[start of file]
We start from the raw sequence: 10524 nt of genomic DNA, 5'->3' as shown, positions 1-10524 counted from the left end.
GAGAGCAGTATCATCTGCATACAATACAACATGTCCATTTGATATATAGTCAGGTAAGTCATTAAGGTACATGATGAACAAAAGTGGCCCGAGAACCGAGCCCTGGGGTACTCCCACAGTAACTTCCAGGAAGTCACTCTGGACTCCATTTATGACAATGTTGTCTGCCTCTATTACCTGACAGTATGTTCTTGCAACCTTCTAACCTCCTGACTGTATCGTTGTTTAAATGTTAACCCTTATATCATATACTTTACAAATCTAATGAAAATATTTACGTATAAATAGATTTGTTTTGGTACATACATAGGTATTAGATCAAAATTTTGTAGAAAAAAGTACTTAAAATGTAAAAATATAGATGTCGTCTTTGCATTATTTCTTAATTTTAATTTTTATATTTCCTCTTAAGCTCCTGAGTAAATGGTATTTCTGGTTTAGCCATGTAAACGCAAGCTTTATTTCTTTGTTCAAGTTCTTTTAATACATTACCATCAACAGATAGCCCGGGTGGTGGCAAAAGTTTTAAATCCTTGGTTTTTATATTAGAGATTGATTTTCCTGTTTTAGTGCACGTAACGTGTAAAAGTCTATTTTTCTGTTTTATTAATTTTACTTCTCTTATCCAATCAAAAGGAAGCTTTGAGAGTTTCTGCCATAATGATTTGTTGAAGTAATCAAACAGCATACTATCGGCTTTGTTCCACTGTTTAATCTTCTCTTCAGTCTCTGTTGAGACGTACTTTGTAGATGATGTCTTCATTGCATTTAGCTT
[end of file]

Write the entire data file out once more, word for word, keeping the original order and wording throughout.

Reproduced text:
We start from the raw sequence: 10524 nt of genomic DNA, 5'->3' as shown, positions 1-10524 counted from the left end.
GAGAGCAGTATCATCTGCATACAATACAACATGTCCATTTGATATATAGTCAGGTAAGTCATTAAGGTACATGATGAACAAAAGTGGCCCGAGAACCGAGCCCTGGGGTACTCCCACAGTAACTTCCAGGAAGTCACTCTGGACTCCATTTATGACAATGTTGTCTGCCTCTATTACCTGACAGTATGTTCTTGCAACCTTCTAACCTCCTGACTGTATCGTTGTTTAAATGTTAACCCTTATATCATATACTTTACAAATCTAATGAAAATATTTACGTATAAATAGATTTGTTTTGGTACATACATAGGTATTAGATCAAAATTTTGTAGAAAAAAGTACTTAAAATGTAAAAATATAGATGTCGTCTTTGCATTATTTCTTAATTTTAATTTTTATATTTCCTCTTAAGCTCCTGAGTAAATGGTATTTCTGGTTTAGCCATGTAAACGCAAGCTTTATTTCTTTGTTCAAGTTCTTTTAATACATTACCATCAACAGATAGCCCGGGTGGTGGCAAAAGTTTTAAATCCTTGGTTTTTATATTAGAGATTGATTTTCCTGTTTTAGTGCACGTAACGTGTAAAAGTCTATTTTTCTGTTTTATTAATTTTACTTCTCTTATCCAATCAAAAGGAAGCTTTGAGAGTTTCTGCCATAATGATTTGTTGAAGTAATCAAACAGCATACTATCGGCTTTGTTCCACTGTTTAATCTTCTCTTCAGTCTCTGTTGAGACGTACTTTGTAGATGATGTCTTCATTGCATTTAGCTT